"Omitidas"

Brochura elaborada pela WLSA Moçambique sobre o problema da fístula obstétrica - um drama que atinge cerca de 100.000 mulheres em Moçambique.

Omitidas

Clique aqui para ler ou descarregar a brochura (nova edição; em PDF)

Leia mais sobre fístula obstétrica

Contra a violência de género

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A sociedade civil manifestou-se na inauguração dos X Jogos Africanos

Vovós acusadas de feiticeiras:

Nely_peq setacinzaConheça o Protocolo da SADC sobre Género e Desenvolvimento, 2008

PRESS RELEASE – 16th April 2016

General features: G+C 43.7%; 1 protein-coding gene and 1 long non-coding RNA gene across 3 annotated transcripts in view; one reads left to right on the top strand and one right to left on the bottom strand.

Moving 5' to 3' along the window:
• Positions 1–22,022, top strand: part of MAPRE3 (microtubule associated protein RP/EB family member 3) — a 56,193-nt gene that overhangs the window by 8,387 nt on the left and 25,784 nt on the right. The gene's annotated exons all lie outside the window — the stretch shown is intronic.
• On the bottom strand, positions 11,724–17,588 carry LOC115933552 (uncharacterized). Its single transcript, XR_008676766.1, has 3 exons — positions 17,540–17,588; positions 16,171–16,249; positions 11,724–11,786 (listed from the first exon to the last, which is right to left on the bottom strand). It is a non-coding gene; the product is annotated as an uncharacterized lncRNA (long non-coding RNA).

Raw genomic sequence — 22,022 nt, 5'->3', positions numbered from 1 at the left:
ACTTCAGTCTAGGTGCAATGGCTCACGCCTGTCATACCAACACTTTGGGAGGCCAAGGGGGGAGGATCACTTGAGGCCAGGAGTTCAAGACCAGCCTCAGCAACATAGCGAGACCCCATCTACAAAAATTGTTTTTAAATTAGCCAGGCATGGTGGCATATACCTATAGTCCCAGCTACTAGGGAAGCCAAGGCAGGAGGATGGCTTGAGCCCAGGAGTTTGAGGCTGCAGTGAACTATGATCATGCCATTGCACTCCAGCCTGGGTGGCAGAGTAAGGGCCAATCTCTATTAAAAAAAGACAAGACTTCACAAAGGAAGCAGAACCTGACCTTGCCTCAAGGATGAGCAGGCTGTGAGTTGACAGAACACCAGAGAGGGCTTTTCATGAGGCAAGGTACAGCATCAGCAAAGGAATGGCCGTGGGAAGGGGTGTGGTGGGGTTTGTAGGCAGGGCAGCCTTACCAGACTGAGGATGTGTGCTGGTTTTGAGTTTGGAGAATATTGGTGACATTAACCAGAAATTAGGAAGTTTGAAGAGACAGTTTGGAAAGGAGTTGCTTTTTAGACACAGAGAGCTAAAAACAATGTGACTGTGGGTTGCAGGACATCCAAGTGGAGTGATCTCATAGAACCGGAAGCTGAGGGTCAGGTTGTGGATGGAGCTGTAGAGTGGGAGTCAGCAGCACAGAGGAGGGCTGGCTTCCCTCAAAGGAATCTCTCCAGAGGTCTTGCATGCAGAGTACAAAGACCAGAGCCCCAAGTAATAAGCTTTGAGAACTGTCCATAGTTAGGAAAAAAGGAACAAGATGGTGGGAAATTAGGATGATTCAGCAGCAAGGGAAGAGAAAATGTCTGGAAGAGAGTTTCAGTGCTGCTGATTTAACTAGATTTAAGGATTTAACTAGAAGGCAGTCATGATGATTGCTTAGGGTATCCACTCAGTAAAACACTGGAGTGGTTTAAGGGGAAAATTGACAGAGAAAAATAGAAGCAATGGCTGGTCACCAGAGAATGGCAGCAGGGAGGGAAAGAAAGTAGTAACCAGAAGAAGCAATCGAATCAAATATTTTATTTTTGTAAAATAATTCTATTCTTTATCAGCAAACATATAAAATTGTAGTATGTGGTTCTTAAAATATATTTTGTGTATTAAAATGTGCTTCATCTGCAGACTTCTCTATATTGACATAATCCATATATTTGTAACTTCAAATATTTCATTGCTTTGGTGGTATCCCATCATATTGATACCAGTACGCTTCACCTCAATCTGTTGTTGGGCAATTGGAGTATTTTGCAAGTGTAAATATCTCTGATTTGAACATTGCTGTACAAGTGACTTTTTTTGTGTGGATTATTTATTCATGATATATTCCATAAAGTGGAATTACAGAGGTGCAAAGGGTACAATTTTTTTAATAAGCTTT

Human rights activism under attack?

Civil society organizations question the arbitrariness and police repression on human rights defenders

For Portuguese version, click here

Recent developments, since the police repression of a street action, to the detention of five activists, culminating in the expulsion of Eva Anadón Moreno (March 30), Spanish activist of the World March of Women, let us worried. Indeed, not they only acted in a manner totally illegal, as well as they slandered the intentions of people who organized a street action (Theatre), that did not happen.

The police spokesperson presented a version of the facts that put down the essentials: what is at issue is violence suffering by girls at school and the solution found by the Ministry of Education and Human Development, which is to cover the girls, forcing them to wear long skirts.